Prague, 3 December 1996 (RFE/RL) - At Spain's initiative and to the United States' delight, the European Union (EU) has substantially toughened its stance toward Cuba by pledging collectively for the first time to pressure the country to respect human rights.
Long reluctant to criticize the island's one-party communist government, the EU yesterday formally adopted the new policy at a meeting of its finance ministers in Brussels. The resolution on Cuba was passed unanimously and without debate, in effect a rubber stamp for a text whose details were agreed upon last week by all 15 EU member states.
The text declares that the EU will now seek opportunities, both public and private, of reminding Cuban authorities of their "fundamental responsibilities on human rights, in particular freedom of speech and association." It also says that the Union intends to intensify talks with all sectors of Cuban society "to promote respect for human rights and real progress toward pluralist democracy."
The resolution noted Cuba's recent tentative economic opening and said that the EU strongly wanted to be a partner in this "progressive and irreversible" trend. But it directly linked future EU economic cooperation with Cuba to improvements in human-rights implementation. The resolution said that EU ministers would review Cuba's human-rights record in six months.
The change in EU policy came a week after Cuba had accused Spain of meddling in its internal affairs and withdrew its official approval of a new Spanish ambassador to Havana. That action followed repeated criticism of Cuba's political system by Spain's new conservative government. Prime Minister Jose Maria Aznar has publicly called Cuban leader Fidel Castro a "dictator."
Spain, which ruled the island until the turn of the century, was Cuba's closest friend in Europe until its long-governing Socialists lost elections to Aznar earlier this year. Spain still has the largest share of foreign investments in Cuba. But for the past several weeks, Madrid has strongly pressured its EU partners to adopt a tougher line toward Castro.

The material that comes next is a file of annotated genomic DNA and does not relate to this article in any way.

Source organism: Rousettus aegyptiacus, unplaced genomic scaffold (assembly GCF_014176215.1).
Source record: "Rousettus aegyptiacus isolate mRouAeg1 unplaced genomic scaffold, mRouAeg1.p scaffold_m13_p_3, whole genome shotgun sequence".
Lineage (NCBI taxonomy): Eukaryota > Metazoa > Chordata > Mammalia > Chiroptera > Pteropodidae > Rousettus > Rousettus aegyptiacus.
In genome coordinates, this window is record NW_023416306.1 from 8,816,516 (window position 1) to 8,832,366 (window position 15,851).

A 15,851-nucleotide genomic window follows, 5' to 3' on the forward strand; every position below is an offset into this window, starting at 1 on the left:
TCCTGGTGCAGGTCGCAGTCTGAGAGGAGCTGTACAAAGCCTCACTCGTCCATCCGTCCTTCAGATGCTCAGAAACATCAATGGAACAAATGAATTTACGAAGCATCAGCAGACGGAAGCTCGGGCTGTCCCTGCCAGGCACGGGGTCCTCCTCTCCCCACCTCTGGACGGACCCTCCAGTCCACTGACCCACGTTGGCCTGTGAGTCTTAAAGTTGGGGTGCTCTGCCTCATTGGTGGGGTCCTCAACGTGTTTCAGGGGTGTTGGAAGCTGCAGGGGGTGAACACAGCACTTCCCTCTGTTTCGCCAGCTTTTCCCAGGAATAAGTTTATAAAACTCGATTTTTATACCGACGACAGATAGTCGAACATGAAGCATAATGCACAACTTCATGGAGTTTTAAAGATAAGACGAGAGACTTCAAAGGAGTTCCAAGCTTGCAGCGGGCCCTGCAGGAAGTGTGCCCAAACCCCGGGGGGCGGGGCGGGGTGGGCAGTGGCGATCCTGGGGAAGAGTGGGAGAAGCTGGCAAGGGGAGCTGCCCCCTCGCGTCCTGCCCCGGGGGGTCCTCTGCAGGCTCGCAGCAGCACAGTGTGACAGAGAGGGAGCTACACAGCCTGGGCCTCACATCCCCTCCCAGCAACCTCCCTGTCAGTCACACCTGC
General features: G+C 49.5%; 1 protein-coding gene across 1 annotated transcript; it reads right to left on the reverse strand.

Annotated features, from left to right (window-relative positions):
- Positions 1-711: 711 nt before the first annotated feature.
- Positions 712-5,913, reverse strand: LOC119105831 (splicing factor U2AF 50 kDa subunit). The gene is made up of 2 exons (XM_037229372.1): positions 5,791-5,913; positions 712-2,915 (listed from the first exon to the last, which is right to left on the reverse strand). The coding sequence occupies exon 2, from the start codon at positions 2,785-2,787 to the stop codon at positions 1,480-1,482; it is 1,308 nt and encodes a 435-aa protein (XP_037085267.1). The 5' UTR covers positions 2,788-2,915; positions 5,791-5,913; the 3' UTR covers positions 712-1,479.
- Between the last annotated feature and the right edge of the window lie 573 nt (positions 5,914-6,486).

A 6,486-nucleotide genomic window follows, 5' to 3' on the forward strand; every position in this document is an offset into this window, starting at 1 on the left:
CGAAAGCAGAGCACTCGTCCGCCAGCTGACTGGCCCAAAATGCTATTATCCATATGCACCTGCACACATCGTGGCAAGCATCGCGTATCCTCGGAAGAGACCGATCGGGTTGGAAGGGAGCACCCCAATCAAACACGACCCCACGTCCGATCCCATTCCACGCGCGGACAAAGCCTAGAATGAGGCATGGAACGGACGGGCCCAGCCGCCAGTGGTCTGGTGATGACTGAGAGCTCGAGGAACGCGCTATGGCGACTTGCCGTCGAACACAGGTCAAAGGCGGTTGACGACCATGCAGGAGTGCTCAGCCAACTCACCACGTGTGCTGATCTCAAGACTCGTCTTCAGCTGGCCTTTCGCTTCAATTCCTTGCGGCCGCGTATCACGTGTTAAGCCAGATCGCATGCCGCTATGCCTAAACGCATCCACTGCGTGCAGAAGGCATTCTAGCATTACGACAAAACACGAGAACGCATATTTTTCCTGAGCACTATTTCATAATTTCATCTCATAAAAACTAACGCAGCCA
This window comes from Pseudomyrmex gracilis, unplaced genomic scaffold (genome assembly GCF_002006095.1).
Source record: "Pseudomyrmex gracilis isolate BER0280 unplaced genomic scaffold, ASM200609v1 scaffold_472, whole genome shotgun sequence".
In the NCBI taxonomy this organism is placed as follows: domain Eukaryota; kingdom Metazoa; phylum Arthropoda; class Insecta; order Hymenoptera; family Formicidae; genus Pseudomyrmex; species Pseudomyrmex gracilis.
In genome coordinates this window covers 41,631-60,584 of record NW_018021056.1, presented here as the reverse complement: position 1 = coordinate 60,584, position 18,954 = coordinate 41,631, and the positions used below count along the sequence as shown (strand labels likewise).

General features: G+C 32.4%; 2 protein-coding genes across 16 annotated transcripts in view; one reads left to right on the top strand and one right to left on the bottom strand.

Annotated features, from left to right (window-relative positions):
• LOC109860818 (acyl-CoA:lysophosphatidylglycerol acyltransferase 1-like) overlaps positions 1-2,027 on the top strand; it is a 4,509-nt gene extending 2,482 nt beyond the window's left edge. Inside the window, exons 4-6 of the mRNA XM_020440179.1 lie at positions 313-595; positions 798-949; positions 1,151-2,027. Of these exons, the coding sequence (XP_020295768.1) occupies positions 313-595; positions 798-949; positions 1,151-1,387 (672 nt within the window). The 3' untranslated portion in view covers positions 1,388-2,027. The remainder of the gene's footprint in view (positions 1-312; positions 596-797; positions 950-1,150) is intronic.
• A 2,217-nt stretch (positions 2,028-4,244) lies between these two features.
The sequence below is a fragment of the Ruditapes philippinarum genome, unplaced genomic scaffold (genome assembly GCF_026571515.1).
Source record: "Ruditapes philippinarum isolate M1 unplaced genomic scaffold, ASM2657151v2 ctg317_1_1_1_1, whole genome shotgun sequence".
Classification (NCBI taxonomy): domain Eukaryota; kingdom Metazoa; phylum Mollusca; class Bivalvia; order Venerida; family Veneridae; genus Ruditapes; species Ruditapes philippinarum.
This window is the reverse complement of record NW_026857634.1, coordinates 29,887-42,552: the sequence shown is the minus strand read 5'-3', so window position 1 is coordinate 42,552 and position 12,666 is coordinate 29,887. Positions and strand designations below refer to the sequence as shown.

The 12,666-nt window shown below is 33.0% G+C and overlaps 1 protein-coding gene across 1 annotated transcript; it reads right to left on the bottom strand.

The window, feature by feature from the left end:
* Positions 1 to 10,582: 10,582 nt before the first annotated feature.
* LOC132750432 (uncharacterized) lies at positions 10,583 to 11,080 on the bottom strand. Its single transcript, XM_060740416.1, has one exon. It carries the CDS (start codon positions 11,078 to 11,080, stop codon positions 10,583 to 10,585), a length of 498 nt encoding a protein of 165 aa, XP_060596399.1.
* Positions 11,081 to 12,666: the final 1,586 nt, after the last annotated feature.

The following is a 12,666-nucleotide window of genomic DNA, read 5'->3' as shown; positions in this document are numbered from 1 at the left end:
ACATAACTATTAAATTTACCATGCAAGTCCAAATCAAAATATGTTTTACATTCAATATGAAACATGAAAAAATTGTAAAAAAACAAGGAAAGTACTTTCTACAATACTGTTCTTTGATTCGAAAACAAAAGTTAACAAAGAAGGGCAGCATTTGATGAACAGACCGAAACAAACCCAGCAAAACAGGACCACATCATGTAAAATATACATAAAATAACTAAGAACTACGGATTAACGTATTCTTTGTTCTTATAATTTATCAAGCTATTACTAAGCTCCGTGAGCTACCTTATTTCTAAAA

So has Washington. U.S. Undersecretary of Commerce Stuart Eizenstat, a former ambassador to the EU, has pushed for the change in several trips to Brussels in recent months.
Yesterday, the United States warmly commended the EU for its new tough stance on Cuba and hinted that President Bill Clinton will continue to wave penalties against foreign firms that do business with the country -- a long-standing bone of contention with EU nations. A formal statement issued by the State Department welcomed what it called "this important change from words to action by the European Union." It said that the new policy "clearly demonstrates the EU's commitment to work in a more active, coordinated fashion toward the common goal of promoting a peaceful democratic transition in Cuba."
The United States and the EU have been at loggerheads over Cuba for much of this year. In the Spring, after Cuba shot down two U.S. civilian aircraft, the Congress passed the Helms-Burton act -- named after its congressional sponsors -- which imposes penalties on foreign firms using nationalized property in Cuba that formerly belonged to U.S. citizens. A few months later, in an attempt to soften the law, Clinton waived for six months a major provision allowing U.S. citizens to sue such companies in American courts. The President has to decide by January 16 whether to continue the waiver for another six months.
EU nations had vigorously protested that the Holms-Burton act sought to apply U.S. law beyond U.S. territory. Last month, they succeeded in getting the World Trade Organization to study the validity of the legislation.
But after the EU's new Cuban policy was announced yesterday, Washington all but explicitly confirmed that a trade-off had been negotiated with Brussels. State Department spokesman Nicholas Burns said the EU's statement would "certainly be a factor" in Clinton's decision on extending the waver. At the same time, Burns went out of his way to recognize that "the EU's approach toward Cuba is different from (the U.S.') and that the EU will continue to act independently." EU members have been complaining for months about the United States "imposing its will on others."
In Brussels, EU officials -- who requested anonymity -- gave the credit for what they called "an ideal compromise" to Undersecretary Eizenstat. In telephone chats with our correspondent today, the officials said that Eizenstat's "quiet but effective diplomacy had succeeded in defusing a nasty quarrel" between the United States and the EU.